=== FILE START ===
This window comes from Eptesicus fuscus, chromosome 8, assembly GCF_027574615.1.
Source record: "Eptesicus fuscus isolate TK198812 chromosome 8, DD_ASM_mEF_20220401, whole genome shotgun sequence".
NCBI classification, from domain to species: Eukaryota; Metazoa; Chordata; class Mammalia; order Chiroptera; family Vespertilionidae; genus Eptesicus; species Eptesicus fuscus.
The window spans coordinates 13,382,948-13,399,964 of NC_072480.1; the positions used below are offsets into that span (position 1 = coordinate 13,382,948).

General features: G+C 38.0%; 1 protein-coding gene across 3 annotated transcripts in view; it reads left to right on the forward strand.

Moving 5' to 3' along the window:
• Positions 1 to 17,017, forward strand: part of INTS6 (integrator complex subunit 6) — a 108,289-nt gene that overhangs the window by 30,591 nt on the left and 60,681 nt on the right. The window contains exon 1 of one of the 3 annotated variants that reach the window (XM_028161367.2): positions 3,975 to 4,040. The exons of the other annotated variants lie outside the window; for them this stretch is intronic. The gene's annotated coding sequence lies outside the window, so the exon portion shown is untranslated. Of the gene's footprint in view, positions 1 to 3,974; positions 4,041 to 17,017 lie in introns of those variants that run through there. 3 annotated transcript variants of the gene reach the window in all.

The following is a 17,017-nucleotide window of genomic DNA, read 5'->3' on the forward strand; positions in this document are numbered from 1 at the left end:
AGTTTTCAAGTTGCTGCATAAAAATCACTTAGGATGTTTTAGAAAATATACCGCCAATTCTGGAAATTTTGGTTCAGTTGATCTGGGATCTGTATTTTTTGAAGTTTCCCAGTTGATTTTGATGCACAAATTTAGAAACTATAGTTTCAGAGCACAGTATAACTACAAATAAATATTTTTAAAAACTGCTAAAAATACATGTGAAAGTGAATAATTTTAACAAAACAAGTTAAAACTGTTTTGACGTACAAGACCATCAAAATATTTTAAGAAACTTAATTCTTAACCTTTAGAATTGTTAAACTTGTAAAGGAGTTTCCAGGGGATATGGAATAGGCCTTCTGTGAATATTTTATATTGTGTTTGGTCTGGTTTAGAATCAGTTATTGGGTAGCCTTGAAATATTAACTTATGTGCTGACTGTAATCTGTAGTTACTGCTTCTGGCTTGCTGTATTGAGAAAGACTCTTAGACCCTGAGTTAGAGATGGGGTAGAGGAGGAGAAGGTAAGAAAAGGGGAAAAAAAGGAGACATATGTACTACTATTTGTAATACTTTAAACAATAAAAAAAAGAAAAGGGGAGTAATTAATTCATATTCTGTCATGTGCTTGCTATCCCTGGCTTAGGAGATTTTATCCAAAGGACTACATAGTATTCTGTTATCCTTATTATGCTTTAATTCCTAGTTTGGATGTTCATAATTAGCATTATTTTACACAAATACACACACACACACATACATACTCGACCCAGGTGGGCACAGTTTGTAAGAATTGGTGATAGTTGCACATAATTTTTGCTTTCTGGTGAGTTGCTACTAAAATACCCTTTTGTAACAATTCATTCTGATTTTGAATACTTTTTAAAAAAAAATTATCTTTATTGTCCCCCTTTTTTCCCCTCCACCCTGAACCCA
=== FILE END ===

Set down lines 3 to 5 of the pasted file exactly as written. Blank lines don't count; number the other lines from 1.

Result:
NCBI classification, from domain to species: Eukaryota; Metazoa; Chordata; class Mammalia; order Chiroptera; family Vespertilionidae; genus Eptesicus; species Eptesicus fuscus.
The window spans coordinates 13,382,948-13,399,964 of NC_072480.1; the positions used below are offsets into that span (position 1 = coordinate 13,382,948).

General features: G+C 38.0%; 1 protein-coding gene across 3 annotated transcripts in view; it reads left to right on the forward strand.